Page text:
TORONTO (miningweekly.com) – Outpsoken financier and mining guru Robert Friedland is poised to make history in South Africa, as he envisions the creation of a ‘Platinum Valley’ in the platinum-rich Limpopo province that would be synonymous to hydrogen fuel cell manufacturing, as California’s Silicon Valley is to technology.
Addressing the Canada-Southern Africa Chamber of Business on Thursday evening, Friedland said the rise of megacities around the globe would drive metals demand up, not only for growing infrastructure, but also in achieving cleaner air, especially within the automobile industry.
Friedland, who also is the executive chairperson of Africa-focused project developer Ivanhoe Mines, formerly known as Ivanplats, said the rise of the hydrogen fuel cell-powered car is about to change the global platinum landscape forever.
He said he had it on good authority that Japan-based automaker Toyota will launch the world’s first commercially available hydrogen fuel cell-powered cars in November, which, according to him, would be a game changer for South Africa.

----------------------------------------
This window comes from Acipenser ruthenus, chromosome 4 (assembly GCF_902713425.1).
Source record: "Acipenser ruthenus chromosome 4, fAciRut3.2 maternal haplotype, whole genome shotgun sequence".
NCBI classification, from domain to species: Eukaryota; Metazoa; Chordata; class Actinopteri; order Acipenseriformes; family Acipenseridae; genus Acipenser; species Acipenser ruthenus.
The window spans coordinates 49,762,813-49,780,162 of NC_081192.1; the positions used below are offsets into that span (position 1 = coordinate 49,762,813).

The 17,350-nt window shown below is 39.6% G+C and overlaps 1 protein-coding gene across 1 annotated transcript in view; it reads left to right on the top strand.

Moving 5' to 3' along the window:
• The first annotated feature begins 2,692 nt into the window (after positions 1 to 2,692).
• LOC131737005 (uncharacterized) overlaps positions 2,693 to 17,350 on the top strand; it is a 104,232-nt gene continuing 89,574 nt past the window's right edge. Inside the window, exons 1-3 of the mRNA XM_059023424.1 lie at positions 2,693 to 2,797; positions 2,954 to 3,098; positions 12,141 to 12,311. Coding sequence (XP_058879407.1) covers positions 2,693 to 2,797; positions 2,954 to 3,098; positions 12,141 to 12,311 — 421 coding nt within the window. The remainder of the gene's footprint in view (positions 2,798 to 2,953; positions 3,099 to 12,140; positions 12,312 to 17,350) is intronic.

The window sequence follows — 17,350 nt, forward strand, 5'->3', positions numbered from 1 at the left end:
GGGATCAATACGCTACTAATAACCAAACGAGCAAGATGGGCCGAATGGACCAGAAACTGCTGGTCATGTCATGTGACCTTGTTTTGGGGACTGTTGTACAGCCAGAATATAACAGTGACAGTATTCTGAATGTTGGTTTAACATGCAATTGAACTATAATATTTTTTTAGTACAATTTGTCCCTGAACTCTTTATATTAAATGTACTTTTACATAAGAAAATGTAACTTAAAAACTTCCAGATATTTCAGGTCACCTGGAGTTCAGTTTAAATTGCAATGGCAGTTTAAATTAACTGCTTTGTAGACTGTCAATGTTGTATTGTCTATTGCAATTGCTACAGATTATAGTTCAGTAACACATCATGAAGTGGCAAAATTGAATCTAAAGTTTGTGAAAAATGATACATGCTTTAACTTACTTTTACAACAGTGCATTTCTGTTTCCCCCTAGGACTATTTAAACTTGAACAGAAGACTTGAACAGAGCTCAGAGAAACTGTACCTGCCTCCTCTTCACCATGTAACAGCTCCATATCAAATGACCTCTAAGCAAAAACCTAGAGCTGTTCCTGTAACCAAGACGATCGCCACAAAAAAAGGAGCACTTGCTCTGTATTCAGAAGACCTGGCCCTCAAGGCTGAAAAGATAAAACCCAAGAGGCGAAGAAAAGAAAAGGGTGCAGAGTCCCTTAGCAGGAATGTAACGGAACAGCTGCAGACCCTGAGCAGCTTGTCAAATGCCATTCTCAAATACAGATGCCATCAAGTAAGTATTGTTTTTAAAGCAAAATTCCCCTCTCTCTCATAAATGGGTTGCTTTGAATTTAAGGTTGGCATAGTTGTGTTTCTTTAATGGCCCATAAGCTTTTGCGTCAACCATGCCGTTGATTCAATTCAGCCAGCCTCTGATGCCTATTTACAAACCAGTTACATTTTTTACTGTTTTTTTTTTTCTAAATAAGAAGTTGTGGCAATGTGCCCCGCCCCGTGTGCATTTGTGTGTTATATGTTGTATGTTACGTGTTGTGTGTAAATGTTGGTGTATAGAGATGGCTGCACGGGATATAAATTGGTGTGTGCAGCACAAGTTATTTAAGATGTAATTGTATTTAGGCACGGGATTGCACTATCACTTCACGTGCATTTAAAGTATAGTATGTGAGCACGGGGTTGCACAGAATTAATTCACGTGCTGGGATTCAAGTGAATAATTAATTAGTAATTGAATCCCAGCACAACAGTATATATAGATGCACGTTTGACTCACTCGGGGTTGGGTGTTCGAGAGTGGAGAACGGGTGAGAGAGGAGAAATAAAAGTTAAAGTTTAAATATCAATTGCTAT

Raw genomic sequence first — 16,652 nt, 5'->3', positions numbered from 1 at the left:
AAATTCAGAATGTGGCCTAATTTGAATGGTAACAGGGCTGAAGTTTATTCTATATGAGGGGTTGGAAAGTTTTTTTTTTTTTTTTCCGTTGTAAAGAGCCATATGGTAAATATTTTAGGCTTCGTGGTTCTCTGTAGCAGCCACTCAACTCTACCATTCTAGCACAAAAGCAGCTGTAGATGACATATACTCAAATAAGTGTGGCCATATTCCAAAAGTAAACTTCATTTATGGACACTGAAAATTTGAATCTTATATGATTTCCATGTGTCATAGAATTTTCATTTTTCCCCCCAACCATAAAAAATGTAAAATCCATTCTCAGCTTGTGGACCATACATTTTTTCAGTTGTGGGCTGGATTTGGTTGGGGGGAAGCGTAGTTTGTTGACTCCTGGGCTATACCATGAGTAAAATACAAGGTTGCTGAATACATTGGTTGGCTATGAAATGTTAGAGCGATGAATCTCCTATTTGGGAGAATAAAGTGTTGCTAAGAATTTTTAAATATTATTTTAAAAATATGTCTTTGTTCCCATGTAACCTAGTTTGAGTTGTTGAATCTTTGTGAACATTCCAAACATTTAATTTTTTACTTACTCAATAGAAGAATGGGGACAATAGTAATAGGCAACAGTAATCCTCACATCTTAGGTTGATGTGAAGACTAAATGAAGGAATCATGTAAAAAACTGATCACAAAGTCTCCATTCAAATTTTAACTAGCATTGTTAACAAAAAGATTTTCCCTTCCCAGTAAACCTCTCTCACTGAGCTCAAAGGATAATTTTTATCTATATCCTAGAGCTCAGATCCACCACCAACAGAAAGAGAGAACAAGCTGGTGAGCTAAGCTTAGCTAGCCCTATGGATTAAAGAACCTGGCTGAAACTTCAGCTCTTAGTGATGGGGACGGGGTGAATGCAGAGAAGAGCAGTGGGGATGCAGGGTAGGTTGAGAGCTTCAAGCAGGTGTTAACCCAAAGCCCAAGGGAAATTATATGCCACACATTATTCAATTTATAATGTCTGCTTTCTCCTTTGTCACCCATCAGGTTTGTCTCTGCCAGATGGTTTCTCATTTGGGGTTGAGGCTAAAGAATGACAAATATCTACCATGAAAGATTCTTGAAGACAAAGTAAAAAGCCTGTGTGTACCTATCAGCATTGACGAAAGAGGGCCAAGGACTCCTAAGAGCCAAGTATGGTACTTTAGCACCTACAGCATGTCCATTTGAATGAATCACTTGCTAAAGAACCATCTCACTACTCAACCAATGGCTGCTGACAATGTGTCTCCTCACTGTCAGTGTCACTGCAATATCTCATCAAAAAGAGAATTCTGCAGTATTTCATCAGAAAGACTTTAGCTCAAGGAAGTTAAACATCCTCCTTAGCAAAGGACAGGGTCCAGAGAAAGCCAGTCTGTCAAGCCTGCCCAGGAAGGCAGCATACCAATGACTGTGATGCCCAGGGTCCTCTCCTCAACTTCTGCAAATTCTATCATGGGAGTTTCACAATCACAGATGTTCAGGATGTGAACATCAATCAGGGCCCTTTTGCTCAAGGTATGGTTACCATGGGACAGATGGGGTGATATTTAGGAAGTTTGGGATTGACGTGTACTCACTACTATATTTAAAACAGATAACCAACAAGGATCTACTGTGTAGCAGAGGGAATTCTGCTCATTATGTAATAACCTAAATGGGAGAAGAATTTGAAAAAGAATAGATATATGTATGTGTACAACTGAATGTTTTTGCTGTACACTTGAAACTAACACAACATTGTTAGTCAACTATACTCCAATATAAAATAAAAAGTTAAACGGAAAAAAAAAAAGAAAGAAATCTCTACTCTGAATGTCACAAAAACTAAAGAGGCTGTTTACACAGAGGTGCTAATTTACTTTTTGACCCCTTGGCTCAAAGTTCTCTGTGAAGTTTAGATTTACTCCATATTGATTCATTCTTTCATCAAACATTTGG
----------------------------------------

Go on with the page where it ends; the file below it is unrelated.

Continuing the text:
Friedland pointed to the intensifying global trend of urbanisation as being the critical driver behind the impending switch to hydrogen fuel cell-powered vehicles, adding that South Africa has an unprecedented opportunity to capitalise on beneficiating the platinum it produces, to serve the new markets.
“With Japan being on board, we stand on the verge of something serious. This constitutes a new and fundamental use for platinum, which bodes incredibly well for South Africa, owing to it supplying about 79% of the world’s platinum,” he said.
A stack of fuel cells for one automobile in general contains about 30 g of platinum, about eight to ten times the amount currently used in catalytic converters on conventional internal combustion-powered automobiles.
Countries around the globe, especially in the East, were also increasingly keen to tighten legislation to remove sulphur from fuel, opening up the auto market to increasingly use catalytic converters, which rely on platinum-group metals to clean emissions.
Other technologies, such as the escalating implementation of superfast magnetic-levitation trains, especially in Japan, would also need significant quantities of the white metal.
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